- 3 minutes read

After my Javaland 2023 talk about GraalVM, I was asked how to GraalJS on a stock JDK. At first, I was puzzled. It's possible, but it doesn't make sense. Only it does: since Java 15, OpenJDK ships without a JavaScript engine.

Yes, you can!

GraalJS is available on Maven Central, so nothing stops you from using it:

org.graalvm.js js 22.3.1

As always, you need to check the license. You're lucky. GraalJS is distributed under a Universal Permissive License, Version 1.0. The pom.xml even lists the MIT license, but I didn't find any reference to the MIT license outside the pom.xml, so I'm not sure about that.

Unfortunately, GraalJS has been written with the GraalVM compiler in mind, so you end up with a severe performance penalty. That's not always a big deal, but you'll want to add the GraalVM JIT compiler if it is. That, in turn, forces you to start the JVM with additional command-line parameters. Otherwise, the extra compiler isn't recognized. So it's only an option for those already in the DevOps world. At least, I haven't met an operations department yet that allows me to add switches like -XX:+EnableJVMCI.

Read the official GraalVM documentation for a walk-through. Florian Enner's "World beyond Nashorn" is also an interesting read.

Wrapping it up

My recommendation is to migrate to GraalVM. It's a plug-in replacement to your JDK, so I don't expect any problems (but, of course, you never know). You only have to check your license requirements: GraalVM ships under a GPL V2 license with the classpath exception. The Java world has lived with this license for ages, so that won't cause trouble. Still, it's worth noting because most OpenJDKs ship with different, usually more permissive, licenses.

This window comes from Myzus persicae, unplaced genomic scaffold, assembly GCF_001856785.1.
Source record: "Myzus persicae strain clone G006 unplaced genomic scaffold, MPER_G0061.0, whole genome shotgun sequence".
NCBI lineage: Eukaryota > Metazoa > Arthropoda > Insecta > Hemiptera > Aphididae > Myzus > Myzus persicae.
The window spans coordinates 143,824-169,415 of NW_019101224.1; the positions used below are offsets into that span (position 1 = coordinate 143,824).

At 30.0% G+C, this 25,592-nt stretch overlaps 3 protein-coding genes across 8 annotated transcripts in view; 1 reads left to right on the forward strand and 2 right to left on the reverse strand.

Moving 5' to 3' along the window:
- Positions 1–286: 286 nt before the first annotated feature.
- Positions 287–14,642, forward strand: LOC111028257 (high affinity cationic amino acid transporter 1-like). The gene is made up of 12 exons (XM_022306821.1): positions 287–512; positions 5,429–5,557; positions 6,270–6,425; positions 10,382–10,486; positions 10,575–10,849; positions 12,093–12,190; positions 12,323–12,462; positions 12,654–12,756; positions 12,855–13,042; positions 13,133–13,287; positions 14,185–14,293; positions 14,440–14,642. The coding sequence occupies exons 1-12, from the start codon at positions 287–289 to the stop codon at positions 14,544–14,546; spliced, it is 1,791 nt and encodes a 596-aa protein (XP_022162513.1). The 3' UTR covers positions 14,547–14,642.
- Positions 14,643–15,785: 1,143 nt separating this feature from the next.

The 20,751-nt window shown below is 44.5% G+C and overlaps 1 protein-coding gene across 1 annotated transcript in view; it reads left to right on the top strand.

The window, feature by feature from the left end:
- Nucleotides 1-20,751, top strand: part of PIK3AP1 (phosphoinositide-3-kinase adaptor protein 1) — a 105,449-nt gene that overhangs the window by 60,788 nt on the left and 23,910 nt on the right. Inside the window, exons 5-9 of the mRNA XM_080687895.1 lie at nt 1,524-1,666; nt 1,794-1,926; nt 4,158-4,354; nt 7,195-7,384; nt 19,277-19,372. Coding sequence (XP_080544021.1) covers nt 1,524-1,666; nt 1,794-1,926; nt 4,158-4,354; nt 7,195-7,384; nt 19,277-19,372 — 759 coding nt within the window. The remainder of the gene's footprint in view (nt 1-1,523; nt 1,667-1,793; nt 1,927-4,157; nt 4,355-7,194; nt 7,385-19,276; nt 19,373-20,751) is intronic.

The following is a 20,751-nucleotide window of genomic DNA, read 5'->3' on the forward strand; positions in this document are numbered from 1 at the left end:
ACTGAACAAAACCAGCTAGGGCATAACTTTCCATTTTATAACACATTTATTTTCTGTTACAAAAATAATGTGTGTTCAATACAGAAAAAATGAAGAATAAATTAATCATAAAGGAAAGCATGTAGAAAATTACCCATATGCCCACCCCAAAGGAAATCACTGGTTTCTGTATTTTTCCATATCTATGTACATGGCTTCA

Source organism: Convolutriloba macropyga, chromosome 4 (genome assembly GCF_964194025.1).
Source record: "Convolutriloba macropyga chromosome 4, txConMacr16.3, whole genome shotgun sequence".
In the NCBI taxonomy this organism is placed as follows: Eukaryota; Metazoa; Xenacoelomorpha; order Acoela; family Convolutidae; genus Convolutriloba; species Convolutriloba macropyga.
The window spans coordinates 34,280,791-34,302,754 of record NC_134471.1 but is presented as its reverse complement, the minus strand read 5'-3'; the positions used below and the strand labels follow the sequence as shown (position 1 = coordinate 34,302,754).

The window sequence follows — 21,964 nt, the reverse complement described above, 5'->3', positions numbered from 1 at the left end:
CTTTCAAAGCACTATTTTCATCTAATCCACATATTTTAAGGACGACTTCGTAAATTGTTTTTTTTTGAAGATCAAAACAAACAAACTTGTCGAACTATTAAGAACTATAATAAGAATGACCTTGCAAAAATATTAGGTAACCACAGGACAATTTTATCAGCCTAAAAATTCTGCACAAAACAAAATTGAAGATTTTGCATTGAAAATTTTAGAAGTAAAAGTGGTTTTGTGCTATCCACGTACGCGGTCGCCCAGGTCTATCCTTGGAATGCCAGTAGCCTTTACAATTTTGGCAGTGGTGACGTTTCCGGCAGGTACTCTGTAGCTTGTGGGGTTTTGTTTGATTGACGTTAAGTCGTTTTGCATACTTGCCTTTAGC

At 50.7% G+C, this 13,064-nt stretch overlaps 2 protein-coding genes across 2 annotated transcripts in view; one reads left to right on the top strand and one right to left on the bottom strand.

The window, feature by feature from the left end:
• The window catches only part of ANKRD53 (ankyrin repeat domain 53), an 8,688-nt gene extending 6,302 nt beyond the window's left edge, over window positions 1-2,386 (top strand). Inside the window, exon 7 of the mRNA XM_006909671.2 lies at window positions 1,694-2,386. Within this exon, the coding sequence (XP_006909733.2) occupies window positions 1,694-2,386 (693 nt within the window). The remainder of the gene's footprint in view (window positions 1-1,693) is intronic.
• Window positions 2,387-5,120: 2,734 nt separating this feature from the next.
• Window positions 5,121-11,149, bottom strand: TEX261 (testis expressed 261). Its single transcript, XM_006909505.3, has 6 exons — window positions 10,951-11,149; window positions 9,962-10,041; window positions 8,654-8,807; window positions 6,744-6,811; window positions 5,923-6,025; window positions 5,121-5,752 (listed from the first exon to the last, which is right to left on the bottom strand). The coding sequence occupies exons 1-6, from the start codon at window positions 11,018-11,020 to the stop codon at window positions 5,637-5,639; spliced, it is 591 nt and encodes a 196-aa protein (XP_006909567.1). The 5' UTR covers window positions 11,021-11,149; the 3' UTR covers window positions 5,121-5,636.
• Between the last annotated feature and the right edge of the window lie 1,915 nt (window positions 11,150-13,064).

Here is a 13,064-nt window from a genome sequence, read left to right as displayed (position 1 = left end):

The benefits of using GraalVM are many. Just to name two of them, you can upgrade to the Enterprise Edition to unlock a performance boost of both your Java and your JavaScript code, you get a decent (albeit not perfect) Node.js implementation running on GraalVM, and you can use the native compiler to get predictable performance[1] and lower memory footprint.

However, if embracing GraalVM isn't an option, there's nothing wrong with using GraalJS on a stock JDK. The two links above guide you through the way.

  1. Native images start faster and deliver better performance during the cold start. However, unless you're using the profile-guided optimization of the Enterprise Edition, the peak performance doesn't match the peak performance of the JIT compiler.